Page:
Ready to eat 9

Back to Basics 12/07/10

Who ever thought something as primal as making your own yoghurt could be so transformative? By Roberta Coci


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In March 2010 I moved into a new shared flat in Barcelona. After showing me around and making me lunch, my two roommates looked at each other with that unmistakable ‘it’s time’ look, and beckoned me into the kitchen.

“We’d like you to meet our little friend,” they said ominously, before opening a dark cupboard and pulling out a hermetically sealed jar.
Watching my face turn, they burst out laughing and consoled me. “Don’t worry, we’re not freaks. This is just our kefir. He’s a big part of the flat though, if you’re going to live here, you’re going to have to learn to love him.”

And so it was, that just short of a year ago, I began my journey into the world of fermented foods.

So what is kefir?

Kefir grains

Kefir is a cultured, enzyme-rich food that was originally found in the Caucasus region (supposedly the name derives from the Turkish word ‘keyif’, meaning joy). You don’t eat the kefir itself, but add milk to it and leave it to ferment, resulting in a health-boosting superfood not unlike yoghurt.

These days you can buy kefir starter kits, which are dehydrated versions of the grain that last for about seven uses, or you can buy the ready prepared yoghurt. However, to get your hands on the actual fresh grains, which last forever, is no small feat. Ours was passed onto us from a man who has had his for no less than 30 years. Once you have the grains, there’s no need to ever worry about finding kefir again. Properly cared for, they live forever, and in fact flourish. Ours has multiplied countless times and we’re running out of friends to pass it on to.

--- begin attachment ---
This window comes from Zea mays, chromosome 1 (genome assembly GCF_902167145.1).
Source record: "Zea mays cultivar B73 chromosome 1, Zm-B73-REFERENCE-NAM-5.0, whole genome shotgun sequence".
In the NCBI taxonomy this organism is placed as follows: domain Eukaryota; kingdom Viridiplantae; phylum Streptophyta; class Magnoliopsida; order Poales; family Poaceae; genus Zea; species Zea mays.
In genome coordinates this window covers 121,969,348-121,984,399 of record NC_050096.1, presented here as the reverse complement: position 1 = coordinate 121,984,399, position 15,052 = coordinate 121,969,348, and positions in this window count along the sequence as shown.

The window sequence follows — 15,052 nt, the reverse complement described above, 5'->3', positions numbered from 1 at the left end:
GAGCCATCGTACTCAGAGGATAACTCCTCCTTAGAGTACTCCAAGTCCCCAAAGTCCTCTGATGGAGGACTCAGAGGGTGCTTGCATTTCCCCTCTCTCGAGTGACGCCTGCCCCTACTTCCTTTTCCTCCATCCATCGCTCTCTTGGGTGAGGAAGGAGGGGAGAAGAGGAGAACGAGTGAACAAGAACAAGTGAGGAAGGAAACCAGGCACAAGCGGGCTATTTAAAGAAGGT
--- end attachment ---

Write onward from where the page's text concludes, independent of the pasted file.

How does kefir work?

  1. Place the kefir grains in a hermetically sealed jar.
  2. Kefir stored in a sealed jar

  3. Cover with milk (vegans can use coconut water, but it’s interesting to note that even people with lactose intolerance can easily digest milk kefir).
  4. Place in a dark space for 24 hours.
  5. Remove from cupboard and sieve the kefir using a plastic colander and spoon to extract the liquid. Kefir grains cannot come into contact with wood or metal. [Ed’s note: Supposedly metal and wood can kill the healthy bacteria.]
  6. Pouring Kefir

  7. You can add fruit, sugar etc to your kefir to make a smoothie. Honey doesn’t mix well though, as the powerful properties of the two agents fight each other.
  8. Finishing the process

    Ready to eat

  9. Return to the jar and repeat steps 1-5.
  10. Once a week or so, clean your kefir grains using water, as with continuous use the kefir can become quite pungent.
  11. If you go away for a few days, leave the kefir in the fridge in a jar with water and sugar. If you’re away for longer you can freeze the grains.
  12. While this may sound like an arduous daily task, preparing your kefir doesn’t take more than five minutes, and I must say that there’s something extremely satisfying about committing to such an archaic routine.

Why kefir?
While yoghurt and kefir are both cultured products, and therefore both contain beneficial bacteria, kefir can actually colonise the intestinal tract, which means its benefits for your overall health are unbeatable.